Saturday, September 12, 2015
Book Review: Air War in the Falklands 1982
Air War in the Falklands 1982
Oxford, UK: Osprey Publishing, 2001
Category: Aviation History
This was the 28th installment in Osprey's long-running series of slim, paperback summaries of the major air wars of the past half century. True to form, it is filled with photographs and its fair share of aircraft profile views - although with fewer color photographs than some of the other books in this series.
The Falklands War is one of those often forgotten chapters in air warfare that tends to be under-reported in modern literature. I personally remember vividly the events of those days: the news reports of Argentina's invasion; the resolve of British Prime Minister Margaret Thatcher; the extraordinary long-range bombing sorties carried out by British Vulcan bombers; and of course the loss of the British destroyer Sheffield to an Exocet missile. I am therefore often surprised to discover that so many of today's youth remain totally ignorant of the Falklands War, or its lessons for modern air combat.
Christopher Chant has assembled the essential details behind the conduct of this air war into a single, small volume. One of the first things that any reader should be struck with, is that the Argentine Air Force did not give up this fight lightly. There is a misconception often projected that the British Royal Air Force and Royal Navy pilots sustained uncontested air superiority throughout this conflict. The reality, however, is a little more complicated.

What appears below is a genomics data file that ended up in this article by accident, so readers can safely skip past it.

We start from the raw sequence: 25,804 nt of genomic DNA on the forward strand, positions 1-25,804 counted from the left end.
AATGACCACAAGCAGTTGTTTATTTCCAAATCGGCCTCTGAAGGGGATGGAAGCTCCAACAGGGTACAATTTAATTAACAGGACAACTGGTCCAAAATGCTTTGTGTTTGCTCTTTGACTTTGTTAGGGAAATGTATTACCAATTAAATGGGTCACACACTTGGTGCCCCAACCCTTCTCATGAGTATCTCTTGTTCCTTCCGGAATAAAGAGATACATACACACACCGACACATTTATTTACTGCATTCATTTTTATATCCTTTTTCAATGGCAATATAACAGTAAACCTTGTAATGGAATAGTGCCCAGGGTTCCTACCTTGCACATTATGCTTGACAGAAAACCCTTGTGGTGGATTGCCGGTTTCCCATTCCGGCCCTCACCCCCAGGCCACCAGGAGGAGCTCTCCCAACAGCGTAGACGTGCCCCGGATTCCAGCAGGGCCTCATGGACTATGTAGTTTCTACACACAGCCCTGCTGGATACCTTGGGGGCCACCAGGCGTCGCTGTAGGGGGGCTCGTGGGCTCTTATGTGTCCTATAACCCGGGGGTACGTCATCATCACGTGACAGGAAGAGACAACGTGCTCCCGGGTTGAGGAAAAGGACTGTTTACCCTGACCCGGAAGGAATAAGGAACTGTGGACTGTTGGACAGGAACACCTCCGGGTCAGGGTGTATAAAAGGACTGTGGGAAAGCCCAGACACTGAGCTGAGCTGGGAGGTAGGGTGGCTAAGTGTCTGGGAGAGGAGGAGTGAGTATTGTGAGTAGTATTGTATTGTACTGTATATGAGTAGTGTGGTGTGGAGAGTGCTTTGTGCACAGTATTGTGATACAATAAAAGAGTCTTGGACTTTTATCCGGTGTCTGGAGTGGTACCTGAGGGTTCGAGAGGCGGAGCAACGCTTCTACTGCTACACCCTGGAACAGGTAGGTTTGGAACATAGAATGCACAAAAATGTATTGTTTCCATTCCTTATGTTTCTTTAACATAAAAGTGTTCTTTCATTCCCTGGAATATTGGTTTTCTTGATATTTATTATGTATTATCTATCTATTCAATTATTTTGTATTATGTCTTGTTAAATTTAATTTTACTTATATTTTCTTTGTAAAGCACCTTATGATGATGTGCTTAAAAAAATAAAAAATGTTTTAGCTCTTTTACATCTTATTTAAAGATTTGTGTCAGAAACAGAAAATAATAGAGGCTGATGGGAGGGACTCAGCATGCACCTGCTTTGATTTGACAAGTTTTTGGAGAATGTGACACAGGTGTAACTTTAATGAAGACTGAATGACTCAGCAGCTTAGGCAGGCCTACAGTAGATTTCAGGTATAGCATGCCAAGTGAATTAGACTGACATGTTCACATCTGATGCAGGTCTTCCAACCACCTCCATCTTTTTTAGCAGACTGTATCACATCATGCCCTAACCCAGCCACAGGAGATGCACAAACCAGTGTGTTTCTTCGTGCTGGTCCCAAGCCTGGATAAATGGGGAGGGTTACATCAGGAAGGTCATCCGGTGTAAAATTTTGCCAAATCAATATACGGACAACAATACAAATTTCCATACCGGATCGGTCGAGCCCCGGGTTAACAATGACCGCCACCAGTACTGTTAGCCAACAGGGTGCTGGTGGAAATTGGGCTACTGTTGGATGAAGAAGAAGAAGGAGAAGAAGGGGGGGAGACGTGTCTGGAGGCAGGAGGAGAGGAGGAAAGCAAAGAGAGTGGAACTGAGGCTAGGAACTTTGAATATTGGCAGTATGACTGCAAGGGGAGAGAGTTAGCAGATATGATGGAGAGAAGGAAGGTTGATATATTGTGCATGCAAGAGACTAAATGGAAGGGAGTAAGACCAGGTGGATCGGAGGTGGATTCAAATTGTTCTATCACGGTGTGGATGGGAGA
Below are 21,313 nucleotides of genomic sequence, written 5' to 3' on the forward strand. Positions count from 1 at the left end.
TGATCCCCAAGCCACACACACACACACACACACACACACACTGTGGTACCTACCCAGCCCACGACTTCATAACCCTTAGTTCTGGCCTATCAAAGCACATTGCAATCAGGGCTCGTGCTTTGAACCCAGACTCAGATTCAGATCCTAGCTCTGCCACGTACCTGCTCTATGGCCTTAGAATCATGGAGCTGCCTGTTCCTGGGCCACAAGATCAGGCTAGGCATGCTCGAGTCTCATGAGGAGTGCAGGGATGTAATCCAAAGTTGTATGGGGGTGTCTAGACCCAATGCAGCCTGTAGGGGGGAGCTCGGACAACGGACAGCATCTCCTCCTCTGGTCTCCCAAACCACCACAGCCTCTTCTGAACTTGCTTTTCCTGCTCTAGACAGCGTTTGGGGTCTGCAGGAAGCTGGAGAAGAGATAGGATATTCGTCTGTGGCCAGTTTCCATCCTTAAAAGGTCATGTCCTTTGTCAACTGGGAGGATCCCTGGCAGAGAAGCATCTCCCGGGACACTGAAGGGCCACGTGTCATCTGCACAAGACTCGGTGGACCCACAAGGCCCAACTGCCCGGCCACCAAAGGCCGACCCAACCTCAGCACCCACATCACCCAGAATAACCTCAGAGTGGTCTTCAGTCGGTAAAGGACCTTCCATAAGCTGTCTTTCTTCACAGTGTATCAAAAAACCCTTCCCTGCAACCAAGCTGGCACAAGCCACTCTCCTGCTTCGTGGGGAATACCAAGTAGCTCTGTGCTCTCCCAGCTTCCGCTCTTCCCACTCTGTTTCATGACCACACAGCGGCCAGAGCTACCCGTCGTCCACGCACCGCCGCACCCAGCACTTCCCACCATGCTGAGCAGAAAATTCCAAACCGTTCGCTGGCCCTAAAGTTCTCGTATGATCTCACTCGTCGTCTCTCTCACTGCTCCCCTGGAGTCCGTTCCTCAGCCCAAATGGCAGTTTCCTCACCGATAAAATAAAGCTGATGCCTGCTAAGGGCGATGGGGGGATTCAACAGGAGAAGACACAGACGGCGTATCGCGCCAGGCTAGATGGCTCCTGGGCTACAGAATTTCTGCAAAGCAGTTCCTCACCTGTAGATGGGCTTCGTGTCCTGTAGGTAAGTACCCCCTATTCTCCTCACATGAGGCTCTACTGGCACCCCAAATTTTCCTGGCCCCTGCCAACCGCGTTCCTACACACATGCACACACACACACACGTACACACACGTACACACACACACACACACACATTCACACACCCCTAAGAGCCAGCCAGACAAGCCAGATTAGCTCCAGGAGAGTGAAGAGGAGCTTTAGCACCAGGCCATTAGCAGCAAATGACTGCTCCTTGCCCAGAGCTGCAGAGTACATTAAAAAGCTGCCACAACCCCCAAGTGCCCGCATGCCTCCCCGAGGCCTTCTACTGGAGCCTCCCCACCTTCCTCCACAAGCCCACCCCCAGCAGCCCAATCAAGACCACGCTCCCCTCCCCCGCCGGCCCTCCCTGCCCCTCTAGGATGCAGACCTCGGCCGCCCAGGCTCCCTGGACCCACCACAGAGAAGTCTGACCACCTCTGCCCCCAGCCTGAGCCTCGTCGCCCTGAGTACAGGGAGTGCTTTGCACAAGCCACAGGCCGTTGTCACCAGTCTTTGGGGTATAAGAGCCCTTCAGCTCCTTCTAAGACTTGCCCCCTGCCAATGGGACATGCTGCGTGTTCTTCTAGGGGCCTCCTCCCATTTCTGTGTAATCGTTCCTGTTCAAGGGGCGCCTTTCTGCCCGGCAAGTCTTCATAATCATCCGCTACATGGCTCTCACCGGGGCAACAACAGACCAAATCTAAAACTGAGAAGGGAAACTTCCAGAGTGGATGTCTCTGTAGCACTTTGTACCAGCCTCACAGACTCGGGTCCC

The British had been supplied with all-aspect AIM-9L missiles directly from U.S. stockpiles - correcting for an oversight on the part of the British Ministry of Defense, which had previously elected not to stockpile the new Sidewinder version as a cost cutting measure. The ability of the newer generation Sidewinder to provide the British fighters with a head-on intercept capability gave the British fighters an enormous tactical advantage. Despite this advantage, however, the British Harrier fleet was stretched thin to cover such a vast expanse of ocean, and Argentine fighter-bombers succeeded in scoring direct hits on multiple British warships.
Despite heavy losses, the Argentine fighter-bombers kept coming, ultimately sinking the Sheffield (a destroyer), the Ardent (a British frigate), and the Coventry (another destroyer). Other British warships were also struck, but in a number of instances the Argentine bomb fuses were improperly set and failed to detonate. Had those bombs gone off as intended, the British losses could have been much higher.
The Falklands War was no stroll in the park. Despite the advantages in training and equipment that the British armed forces enjoyed, the Falklands were still half a world away, and the Argentine air force put up a stout resistence. To this day, British sovereignty over the Falklands is still officially contested by the Argentine government. This is a war with many lessons on the importance, and limitations of carrier-borne air power that will continue to haunt war planners for decades to come.